About the Sleeping Bear Dunes

On the northwestern shore of Michigan’s Lower Peninsula, in Leelanau and Benzie Counties, lies the Sleeping Bear Dunes National Lakeshore. The Sleeping Bear is an area unlike any other, over 50,000 acres along Lake Michigan replete with hills and forests of birch, pine, beech and maple. The Lakeshore encompasses numerous small lakes and rivers (perfect for fishing), sugar sand beaches and, of course, the massive coastal sand dunes and bluffs. Offshore in Lake Michigan lie the North and South Manitou Islands, the areas of first Leelanau County settlement and wholly a part of the Lakeshore.

On the northwestern shore of Michigan’s Lower Peninsula, in Leelanau and Benzie Counties, lies the Sleeping Bear Dunes National Lakeshore. The Sleeping Bear is an area unlike any other, over 50,000 acres along Lake Michigan replete with hills and forests of birch, pine, beech and maple. The Lakeshore encompasses numerous small lakes and rivers (perfect for fishing), sugar sand beaches and, of course, the massive coastal sand dunes and bluffs. Offshore in Lake Michigan lie the North and South Manitou Islands, the areas of first Leelanau County settlement and wholly a part of the Lakeshore.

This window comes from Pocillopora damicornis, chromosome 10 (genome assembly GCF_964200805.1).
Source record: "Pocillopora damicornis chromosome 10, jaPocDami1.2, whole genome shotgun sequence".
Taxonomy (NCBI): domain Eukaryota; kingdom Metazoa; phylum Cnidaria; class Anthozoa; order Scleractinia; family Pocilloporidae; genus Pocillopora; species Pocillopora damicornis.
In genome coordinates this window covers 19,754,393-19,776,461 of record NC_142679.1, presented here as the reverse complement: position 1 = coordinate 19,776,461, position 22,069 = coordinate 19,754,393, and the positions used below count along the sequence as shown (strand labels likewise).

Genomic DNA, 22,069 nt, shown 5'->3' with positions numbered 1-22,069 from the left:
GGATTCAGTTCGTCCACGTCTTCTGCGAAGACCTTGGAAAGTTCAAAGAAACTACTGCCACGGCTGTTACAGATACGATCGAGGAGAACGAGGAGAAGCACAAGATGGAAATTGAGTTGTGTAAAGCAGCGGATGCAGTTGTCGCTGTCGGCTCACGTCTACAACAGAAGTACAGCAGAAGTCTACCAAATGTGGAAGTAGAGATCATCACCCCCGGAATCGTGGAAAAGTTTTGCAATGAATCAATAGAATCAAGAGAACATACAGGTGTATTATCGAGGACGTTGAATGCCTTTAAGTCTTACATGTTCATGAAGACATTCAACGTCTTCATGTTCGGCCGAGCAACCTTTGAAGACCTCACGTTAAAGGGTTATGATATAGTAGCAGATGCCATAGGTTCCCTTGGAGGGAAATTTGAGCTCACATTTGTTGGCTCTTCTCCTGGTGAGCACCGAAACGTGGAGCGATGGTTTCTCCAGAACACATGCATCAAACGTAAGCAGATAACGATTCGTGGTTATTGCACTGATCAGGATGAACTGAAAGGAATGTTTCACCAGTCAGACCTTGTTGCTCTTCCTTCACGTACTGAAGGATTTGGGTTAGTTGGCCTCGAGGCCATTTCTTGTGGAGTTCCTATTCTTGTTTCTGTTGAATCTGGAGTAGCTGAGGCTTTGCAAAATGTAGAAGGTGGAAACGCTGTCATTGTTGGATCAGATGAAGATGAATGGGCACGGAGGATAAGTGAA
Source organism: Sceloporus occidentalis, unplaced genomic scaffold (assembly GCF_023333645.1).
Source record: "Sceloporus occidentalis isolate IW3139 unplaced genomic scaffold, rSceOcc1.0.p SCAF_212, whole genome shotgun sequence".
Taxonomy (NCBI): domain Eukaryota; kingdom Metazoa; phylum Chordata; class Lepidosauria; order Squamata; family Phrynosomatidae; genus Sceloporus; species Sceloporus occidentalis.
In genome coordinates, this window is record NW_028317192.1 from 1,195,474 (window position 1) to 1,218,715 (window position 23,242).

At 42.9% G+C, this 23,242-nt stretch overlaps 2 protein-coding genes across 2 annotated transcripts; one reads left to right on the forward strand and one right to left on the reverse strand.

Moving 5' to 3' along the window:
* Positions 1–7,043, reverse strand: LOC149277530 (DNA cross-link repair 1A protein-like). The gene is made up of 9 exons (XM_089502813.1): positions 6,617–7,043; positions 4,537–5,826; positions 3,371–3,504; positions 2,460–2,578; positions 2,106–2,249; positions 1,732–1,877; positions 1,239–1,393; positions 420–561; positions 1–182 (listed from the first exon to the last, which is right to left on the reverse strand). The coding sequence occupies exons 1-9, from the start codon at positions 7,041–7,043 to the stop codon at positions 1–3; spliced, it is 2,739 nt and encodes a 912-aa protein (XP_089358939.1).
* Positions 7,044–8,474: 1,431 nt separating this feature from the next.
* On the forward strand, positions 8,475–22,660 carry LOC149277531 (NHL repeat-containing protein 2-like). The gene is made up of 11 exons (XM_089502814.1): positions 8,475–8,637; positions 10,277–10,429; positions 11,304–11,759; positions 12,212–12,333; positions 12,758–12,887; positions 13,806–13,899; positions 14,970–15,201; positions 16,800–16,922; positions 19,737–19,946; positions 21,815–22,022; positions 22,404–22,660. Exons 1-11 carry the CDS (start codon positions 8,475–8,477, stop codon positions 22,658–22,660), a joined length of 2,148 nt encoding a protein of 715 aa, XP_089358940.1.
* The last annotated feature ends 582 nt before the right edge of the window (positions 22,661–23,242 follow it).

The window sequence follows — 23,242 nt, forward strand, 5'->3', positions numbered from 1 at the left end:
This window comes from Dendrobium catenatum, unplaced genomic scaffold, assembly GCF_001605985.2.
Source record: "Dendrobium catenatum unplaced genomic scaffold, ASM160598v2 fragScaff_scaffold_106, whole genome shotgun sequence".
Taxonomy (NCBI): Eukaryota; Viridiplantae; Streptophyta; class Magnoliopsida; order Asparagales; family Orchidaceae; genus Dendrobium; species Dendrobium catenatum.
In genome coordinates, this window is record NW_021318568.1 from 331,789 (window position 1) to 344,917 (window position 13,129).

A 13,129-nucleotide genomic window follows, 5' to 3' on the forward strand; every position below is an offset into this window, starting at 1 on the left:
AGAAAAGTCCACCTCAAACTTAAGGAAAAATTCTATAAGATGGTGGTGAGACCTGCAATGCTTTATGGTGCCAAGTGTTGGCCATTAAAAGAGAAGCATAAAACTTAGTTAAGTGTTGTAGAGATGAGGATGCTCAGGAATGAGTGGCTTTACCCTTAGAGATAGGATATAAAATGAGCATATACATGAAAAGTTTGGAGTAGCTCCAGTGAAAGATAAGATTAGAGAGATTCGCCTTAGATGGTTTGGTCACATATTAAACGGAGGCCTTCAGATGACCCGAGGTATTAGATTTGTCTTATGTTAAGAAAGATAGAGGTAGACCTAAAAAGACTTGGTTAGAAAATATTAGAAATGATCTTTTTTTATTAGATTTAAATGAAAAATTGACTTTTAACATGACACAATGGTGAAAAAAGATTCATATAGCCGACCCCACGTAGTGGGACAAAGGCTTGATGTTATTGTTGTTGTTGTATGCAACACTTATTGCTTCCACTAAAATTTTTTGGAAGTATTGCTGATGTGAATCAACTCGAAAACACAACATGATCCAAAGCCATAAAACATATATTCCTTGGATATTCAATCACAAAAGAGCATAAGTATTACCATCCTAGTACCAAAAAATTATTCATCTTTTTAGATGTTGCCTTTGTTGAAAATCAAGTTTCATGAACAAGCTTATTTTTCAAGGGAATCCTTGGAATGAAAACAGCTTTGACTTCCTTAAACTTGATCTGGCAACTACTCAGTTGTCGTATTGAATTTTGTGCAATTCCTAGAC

In addition to its natural beauty, the Lakeshore boasts a rich cultural heritage, and structures and other parts of the heritage of Indians, lumberman, merchant sailors, farmers remain to be discovered. Glen Haven and the Manitou Islands were once busy communities supplying lumber for construction and fuel for wood-burning ships that sailed the Great Lakes in the mid and late 1800s. Ruins of sawmills and fueling docks can still be seen. Crop farming followed the cutting of the forests but it, like lumbering, soon faded. Many farmers abandoned their fields and orchards, but many fruit trees and berries still grow in the park.

For more historical information, visit the Sleeping Bear Dunes History Pages.